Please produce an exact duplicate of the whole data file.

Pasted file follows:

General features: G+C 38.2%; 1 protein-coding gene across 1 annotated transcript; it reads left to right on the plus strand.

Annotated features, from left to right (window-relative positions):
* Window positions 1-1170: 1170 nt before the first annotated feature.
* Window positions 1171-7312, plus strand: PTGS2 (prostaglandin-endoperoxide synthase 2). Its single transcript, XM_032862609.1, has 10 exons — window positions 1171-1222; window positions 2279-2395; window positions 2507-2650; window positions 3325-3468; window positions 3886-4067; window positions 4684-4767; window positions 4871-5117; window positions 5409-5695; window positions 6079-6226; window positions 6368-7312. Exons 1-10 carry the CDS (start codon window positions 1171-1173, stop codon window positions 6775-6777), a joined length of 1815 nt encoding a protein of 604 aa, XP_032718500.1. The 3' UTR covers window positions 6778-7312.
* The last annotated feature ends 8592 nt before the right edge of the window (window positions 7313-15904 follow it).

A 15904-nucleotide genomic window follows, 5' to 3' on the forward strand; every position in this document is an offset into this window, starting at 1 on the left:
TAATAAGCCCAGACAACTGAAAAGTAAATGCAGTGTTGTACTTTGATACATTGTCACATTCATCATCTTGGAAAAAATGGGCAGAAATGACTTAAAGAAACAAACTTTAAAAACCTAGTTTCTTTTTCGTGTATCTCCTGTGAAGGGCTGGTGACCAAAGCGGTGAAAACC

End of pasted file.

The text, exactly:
General features: G+C 38.2%; 1 protein-coding gene across 1 annotated transcript; it reads left to right on the plus strand.

Annotated features, from left to right (window-relative positions):
* Window positions 1-1170: 1170 nt before the first annotated feature.
* Window positions 1171-7312, plus strand: PTGS2 (prostaglandin-endoperoxide synthase 2). Its single transcript, XM_032862609.1, has 10 exons — window positions 1171-1222; window positions 2279-2395; window positions 2507-2650; window positions 3325-3468; window positions 3886-4067; window positions 4684-4767; window positions 4871-5117; window positions 5409-5695; window positions 6079-6226; window positions 6368-7312. Exons 1-10 carry the CDS (start codon window positions 1171-1173, stop codon window positions 6775-6777), a joined length of 1815 nt encoding a protein of 604 aa, XP_032718500.1. The 3' UTR covers window positions 6778-7312.
* The last annotated feature ends 8592 nt before the right edge of the window (window positions 7313-15904 follow it).

A 15904-nucleotide genomic window follows, 5' to 3' on the forward strand; every position in this document is an offset into this window, starting at 1 on the left:
TAATAAGCCCAGACAACTGAAAAGTAAATGCAGTGTTGTACTTTGATACATTGTCACATTCATCATCTTGGAAAAAATGGGCAGAAATGACTTAAAGAAACAAACTTTAAAAACCTAGTTTCTTTTTCGTGTATCTCCTGTGAAGGGCTGGTGACCAAAGCGGTGAAAACC